Quote Originally Posted by r.e. View Post
    One of the reasons that I continue to use a stainless steel Kindermann tank and reels for 35mm and 120 film is that every plastic reel that I've ever looked into is apparently a problem if it's wet. Obviously, that's an issue if I want to use a reel more than once during a developing session. If there was a fix, presumably there would be reels that address this.

    I use plastic trays for tray processing of sheet film without any problems, but the trays have ribs.

  4. #4
    Drew Wiley
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    Re: Plastics question for film developing

    Styrene tends to be fragile. You don't want to drop it. Reminds me of when I was a little boy stuck at home recovering from measles or something like that - all the hours spent meticulously assembling intricate styrene ship models from kits - square riggers with sails, aircraft carriers, you name it. Then I'd take them down to the little pond on the creek and either use a cherry bomb or 12 gauge shotgun to instantly blow up the whole thing. That was the whole point.

  5. #5

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    Re: Plastics question for film developing

    Quote Originally Posted by Drew Wiley View Post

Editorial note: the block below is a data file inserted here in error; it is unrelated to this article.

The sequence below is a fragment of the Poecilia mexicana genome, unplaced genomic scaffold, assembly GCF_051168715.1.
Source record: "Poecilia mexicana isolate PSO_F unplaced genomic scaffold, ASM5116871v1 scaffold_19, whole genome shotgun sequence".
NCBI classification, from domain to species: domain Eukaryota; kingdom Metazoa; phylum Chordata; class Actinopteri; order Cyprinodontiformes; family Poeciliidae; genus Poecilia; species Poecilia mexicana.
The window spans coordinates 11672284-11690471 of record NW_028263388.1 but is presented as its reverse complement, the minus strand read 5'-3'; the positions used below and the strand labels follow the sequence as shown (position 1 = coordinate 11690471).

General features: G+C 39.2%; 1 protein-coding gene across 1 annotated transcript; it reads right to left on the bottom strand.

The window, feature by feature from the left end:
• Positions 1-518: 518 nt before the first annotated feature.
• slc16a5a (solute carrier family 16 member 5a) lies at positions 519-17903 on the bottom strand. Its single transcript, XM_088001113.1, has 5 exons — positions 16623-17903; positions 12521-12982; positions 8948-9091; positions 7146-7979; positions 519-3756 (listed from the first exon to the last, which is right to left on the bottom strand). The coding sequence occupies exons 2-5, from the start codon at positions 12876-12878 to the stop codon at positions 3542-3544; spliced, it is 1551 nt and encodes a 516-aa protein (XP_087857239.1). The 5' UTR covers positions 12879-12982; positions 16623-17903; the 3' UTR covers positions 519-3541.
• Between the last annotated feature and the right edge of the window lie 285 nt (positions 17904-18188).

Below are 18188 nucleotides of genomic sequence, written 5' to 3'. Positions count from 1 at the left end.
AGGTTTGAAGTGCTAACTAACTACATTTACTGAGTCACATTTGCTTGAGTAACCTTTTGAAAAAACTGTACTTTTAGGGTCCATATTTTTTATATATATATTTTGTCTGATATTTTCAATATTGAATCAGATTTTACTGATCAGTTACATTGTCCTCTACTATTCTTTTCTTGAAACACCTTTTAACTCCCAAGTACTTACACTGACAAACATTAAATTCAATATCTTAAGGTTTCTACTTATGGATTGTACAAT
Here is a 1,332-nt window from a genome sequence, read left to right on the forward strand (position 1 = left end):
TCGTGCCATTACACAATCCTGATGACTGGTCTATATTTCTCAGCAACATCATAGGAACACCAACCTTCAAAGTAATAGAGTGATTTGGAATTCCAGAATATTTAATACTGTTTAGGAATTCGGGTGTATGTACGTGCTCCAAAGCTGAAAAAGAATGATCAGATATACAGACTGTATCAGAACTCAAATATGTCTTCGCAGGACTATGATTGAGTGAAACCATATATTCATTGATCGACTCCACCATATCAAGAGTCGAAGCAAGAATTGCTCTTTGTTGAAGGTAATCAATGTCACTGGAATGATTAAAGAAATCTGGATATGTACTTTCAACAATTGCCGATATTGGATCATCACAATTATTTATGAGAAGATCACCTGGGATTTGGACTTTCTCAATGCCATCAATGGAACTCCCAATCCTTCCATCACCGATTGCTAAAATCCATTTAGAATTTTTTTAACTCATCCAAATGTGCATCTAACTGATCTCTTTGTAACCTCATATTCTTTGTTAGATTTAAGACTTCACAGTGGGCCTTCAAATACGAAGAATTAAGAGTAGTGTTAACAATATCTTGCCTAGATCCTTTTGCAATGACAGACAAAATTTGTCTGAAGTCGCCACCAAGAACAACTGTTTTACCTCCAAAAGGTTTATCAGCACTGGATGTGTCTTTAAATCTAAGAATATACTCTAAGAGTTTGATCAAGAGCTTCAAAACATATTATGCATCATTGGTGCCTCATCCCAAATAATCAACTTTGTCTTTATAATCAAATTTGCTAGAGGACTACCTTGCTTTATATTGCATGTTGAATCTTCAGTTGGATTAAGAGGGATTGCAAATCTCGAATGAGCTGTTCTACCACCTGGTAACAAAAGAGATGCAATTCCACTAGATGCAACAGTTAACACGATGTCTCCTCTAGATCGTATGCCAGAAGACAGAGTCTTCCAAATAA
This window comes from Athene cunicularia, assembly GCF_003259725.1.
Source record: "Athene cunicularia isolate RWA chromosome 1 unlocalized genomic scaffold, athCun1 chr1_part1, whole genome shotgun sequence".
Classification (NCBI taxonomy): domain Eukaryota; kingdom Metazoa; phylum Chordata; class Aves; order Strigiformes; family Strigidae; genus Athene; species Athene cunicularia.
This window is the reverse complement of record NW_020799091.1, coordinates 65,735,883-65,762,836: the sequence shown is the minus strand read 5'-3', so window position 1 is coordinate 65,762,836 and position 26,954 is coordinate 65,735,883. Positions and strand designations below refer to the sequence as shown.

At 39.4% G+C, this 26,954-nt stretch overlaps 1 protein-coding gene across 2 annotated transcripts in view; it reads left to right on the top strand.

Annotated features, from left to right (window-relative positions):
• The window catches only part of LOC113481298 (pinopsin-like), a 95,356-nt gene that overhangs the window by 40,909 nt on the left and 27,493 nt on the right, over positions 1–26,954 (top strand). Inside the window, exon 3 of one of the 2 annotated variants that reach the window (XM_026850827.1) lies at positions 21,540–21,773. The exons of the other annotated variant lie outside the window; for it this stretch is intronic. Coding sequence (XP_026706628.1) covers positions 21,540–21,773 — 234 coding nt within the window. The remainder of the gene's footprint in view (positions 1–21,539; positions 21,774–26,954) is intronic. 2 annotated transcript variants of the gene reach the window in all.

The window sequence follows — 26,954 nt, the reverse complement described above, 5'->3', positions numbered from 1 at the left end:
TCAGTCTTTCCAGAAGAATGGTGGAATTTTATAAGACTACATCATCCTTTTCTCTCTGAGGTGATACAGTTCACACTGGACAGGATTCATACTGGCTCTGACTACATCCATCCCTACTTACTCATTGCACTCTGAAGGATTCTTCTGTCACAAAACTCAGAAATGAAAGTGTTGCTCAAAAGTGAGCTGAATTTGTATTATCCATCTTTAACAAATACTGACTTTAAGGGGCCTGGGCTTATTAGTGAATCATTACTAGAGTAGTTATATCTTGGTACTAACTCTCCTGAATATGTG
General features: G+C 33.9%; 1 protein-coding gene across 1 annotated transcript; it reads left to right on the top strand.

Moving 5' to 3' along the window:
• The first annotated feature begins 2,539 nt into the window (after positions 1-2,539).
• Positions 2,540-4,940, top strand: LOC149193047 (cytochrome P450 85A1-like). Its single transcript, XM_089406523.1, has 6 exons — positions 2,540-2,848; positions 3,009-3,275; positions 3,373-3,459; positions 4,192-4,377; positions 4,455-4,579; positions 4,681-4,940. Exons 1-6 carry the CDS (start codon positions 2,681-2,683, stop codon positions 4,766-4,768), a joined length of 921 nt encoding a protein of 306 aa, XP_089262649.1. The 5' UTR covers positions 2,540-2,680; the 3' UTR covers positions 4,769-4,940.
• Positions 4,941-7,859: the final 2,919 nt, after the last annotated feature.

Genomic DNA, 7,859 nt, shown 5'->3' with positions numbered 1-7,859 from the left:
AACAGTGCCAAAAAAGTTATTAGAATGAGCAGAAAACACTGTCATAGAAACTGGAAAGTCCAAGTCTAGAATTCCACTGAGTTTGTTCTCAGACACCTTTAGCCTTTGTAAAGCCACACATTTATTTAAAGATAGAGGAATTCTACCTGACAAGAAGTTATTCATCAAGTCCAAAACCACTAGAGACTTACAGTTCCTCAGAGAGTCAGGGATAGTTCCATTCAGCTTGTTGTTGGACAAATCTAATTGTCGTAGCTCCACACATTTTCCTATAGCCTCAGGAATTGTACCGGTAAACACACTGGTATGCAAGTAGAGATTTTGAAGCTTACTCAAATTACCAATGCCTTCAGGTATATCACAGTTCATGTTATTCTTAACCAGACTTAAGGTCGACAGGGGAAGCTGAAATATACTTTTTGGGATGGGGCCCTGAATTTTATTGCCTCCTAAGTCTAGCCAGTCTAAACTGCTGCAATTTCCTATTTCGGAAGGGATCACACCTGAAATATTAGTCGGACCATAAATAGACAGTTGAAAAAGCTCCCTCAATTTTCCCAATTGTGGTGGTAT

Styrene tends to be fragile. You don't want to drop it. Reminds me of when I was a little boy stuck at home recovering from measles or something like that - all the hours spent meticulously assembling intricate styrene ship models from kits - square riggers with sails, aircraft carriers, you name it. Then I'd take them down to the little pond on the creek and either use a cherry bomb or 12 gauge shotgun to instantly blow up the whole thing. That was the whole point.
    That sounds like fun. Yes styrene can break/crack - not a good idea to bang a Paterson tank on a hard countertop the way you can with a stainless. I made the parts of this thing thick enough not to deform during processing but thin enough so it has some "give". I haven't tried dropping it. I suspect it would flex just enough not to break but I won't be trying that until I have a backup.

  6. #6
    Drew Wiley